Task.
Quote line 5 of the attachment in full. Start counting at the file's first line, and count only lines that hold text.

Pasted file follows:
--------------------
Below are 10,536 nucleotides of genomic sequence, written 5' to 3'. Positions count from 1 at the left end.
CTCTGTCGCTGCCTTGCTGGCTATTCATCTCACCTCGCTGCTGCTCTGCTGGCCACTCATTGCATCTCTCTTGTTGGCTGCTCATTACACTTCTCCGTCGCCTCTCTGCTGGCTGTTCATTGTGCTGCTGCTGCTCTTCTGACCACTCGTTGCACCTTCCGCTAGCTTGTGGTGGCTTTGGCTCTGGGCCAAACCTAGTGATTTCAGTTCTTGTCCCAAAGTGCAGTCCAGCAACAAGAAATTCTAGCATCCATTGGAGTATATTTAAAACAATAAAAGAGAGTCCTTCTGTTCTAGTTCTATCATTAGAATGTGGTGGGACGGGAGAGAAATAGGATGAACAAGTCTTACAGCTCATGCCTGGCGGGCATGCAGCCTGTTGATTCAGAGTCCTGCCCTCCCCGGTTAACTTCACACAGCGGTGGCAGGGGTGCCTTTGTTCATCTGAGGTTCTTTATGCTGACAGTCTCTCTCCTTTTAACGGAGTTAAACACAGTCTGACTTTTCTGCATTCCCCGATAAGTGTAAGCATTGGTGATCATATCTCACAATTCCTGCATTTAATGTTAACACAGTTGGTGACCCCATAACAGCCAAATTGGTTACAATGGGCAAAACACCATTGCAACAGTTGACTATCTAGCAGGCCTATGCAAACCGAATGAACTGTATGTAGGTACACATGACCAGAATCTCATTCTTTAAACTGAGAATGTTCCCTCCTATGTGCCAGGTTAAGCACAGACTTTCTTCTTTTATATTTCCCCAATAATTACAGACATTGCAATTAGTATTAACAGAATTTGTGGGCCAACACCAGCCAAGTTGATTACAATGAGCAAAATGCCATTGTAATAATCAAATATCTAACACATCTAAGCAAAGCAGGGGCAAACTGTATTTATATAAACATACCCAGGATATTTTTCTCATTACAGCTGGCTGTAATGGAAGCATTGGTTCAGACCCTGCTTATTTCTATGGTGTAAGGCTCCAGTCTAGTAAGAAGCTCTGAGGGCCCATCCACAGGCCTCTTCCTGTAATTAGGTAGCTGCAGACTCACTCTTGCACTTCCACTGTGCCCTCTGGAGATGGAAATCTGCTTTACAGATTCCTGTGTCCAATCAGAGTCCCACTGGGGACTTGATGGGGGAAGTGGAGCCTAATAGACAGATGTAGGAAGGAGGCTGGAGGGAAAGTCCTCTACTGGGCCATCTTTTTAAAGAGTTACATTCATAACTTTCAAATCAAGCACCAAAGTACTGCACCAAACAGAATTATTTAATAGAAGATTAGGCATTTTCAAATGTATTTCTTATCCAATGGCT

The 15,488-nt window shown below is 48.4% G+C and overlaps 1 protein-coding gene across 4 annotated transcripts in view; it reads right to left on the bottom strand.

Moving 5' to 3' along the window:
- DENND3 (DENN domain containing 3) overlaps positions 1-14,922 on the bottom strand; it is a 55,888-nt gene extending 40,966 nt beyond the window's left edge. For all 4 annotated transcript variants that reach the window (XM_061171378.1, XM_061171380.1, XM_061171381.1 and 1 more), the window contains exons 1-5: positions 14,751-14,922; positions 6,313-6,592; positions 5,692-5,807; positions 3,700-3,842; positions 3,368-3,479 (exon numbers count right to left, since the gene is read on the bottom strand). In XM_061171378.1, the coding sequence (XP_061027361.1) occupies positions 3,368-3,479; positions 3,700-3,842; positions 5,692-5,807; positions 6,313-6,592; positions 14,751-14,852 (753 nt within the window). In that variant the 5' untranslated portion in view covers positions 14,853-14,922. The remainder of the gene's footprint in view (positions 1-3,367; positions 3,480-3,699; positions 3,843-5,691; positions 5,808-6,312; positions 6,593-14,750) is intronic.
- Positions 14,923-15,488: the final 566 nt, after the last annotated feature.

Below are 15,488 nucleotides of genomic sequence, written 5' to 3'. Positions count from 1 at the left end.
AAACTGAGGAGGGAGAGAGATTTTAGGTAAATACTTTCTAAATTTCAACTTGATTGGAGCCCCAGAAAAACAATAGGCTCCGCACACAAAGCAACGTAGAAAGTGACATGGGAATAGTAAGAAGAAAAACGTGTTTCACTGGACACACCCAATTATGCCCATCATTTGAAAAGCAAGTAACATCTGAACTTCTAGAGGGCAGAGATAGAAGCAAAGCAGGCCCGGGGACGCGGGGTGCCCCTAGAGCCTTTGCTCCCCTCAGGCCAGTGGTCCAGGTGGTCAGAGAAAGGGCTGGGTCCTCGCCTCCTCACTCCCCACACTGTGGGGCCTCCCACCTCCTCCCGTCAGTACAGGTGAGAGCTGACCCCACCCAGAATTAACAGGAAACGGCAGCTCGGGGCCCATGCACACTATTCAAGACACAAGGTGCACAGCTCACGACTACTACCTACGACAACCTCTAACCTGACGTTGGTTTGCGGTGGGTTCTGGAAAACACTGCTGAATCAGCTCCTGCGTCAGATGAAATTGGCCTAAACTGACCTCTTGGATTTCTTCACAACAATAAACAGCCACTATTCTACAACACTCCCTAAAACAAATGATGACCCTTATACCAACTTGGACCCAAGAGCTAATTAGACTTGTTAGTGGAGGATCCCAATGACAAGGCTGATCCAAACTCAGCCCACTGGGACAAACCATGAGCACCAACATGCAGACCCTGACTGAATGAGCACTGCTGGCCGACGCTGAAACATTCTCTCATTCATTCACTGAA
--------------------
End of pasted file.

- DENND3 (DENN domain containing 3) overlaps positions 1-14,922 on the bottom strand; it is a 55,888-nt gene extending 40,966 nt beyond the window's left edge. For all 4 annotated transcript variants that reach the window (XM_061171378.1, XM_061171380.1, XM_061171381.1 and 1 more), the window contains exons 1-5: positions 14,751-14,922; positions 6,313-6,592; positions 5,692-5,807; positions 3,700-3,842; positions 3,368-3,479 (exon numbers count right to left, since the gene is read on the bottom strand). In XM_061171378.1, the coding sequence (XP_061027361.1) occupies positions 3,368-3,479; positions 3,700-3,842; positions 5,692-5,807; positions 6,313-6,592; positions 14,751-14,852 (753 nt within the window). In that variant the 5' untranslated portion in view covers positions 14,853-14,922. The remainder of the gene's footprint in view (positions 1-3,367; positions 3,480-3,699; positions 3,843-5,691; positions 5,808-6,312; positions 6,593-14,750) is intronic.